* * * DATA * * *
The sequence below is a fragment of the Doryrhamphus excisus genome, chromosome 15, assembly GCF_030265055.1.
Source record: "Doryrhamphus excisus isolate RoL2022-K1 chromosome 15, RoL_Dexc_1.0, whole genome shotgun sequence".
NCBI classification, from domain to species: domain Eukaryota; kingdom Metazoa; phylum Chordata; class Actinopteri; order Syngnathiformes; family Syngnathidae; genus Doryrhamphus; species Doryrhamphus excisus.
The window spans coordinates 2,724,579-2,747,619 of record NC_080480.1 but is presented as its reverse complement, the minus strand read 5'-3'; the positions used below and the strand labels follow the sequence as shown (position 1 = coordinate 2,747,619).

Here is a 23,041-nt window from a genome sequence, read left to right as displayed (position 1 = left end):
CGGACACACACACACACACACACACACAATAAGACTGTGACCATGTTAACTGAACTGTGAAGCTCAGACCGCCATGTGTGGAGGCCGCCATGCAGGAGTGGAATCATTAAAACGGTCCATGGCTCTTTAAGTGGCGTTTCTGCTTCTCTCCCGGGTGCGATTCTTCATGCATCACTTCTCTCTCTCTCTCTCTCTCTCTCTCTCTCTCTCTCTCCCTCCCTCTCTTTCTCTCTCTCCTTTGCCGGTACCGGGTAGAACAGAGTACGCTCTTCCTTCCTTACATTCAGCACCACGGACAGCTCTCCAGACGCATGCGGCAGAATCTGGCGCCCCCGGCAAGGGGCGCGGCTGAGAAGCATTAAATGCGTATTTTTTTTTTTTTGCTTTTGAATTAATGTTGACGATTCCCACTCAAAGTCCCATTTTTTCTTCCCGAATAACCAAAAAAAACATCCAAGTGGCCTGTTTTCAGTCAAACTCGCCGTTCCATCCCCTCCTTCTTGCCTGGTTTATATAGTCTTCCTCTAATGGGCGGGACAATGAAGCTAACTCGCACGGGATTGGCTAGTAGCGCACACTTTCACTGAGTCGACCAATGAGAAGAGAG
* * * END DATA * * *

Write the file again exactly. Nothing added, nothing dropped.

The sequence below is a fragment of the Doryrhamphus excisus genome, chromosome 15, assembly GCF_030265055.1.
Source record: "Doryrhamphus excisus isolate RoL2022-K1 chromosome 15, RoL_Dexc_1.0, whole genome shotgun sequence".
NCBI classification, from domain to species: domain Eukaryota; kingdom Metazoa; phylum Chordata; class Actinopteri; order Syngnathiformes; family Syngnathidae; genus Doryrhamphus; species Doryrhamphus excisus.
The window spans coordinates 2,724,579-2,747,619 of record NC_080480.1 but is presented as its reverse complement, the minus strand read 5'-3'; the positions used below and the strand labels follow the sequence as shown (position 1 = coordinate 2,747,619).

Here is a 23,041-nt window from a genome sequence, read left to right as displayed (position 1 = left end):
CGGACACACACACACACACACACACACAATAAGACTGTGACCATGTTAACTGAACTGTGAAGCTCAGACCGCCATGTGTGGAGGCCGCCATGCAGGAGTGGAATCATTAAAACGGTCCATGGCTCTTTAAGTGGCGTTTCTGCTTCTCTCCCGGGTGCGATTCTTCATGCATCACTTCTCTCTCTCTCTCTCTCTCTCTCTCTCTCTCTCTCTCCCTCCCTCTCTTTCTCTCTCTCCTTTGCCGGTACCGGGTAGAACAGAGTACGCTCTTCCTTCCTTACATTCAGCACCACGGACAGCTCTCCAGACGCATGCGGCAGAATCTGGCGCCCCCGGCAAGGGGCGCGGCTGAGAAGCATTAAATGCGTATTTTTTTTTTTTTGCTTTTGAATTAATGTTGACGATTCCCACTCAAAGTCCCATTTTTTCTTCCCGAATAACCAAAAAAAACATCCAAGTGGCCTGTTTTCAGTCAAACTCGCCGTTCCATCCCCTCCTTCTTGCCTGGTTTATATAGTCTTCCTCTAATGGGCGGGACAATGAAGCTAACTCGCACGGGATTGGCTAGTAGCGCACACTTTCACTGAGTCGACCAATGAGAAGAGAG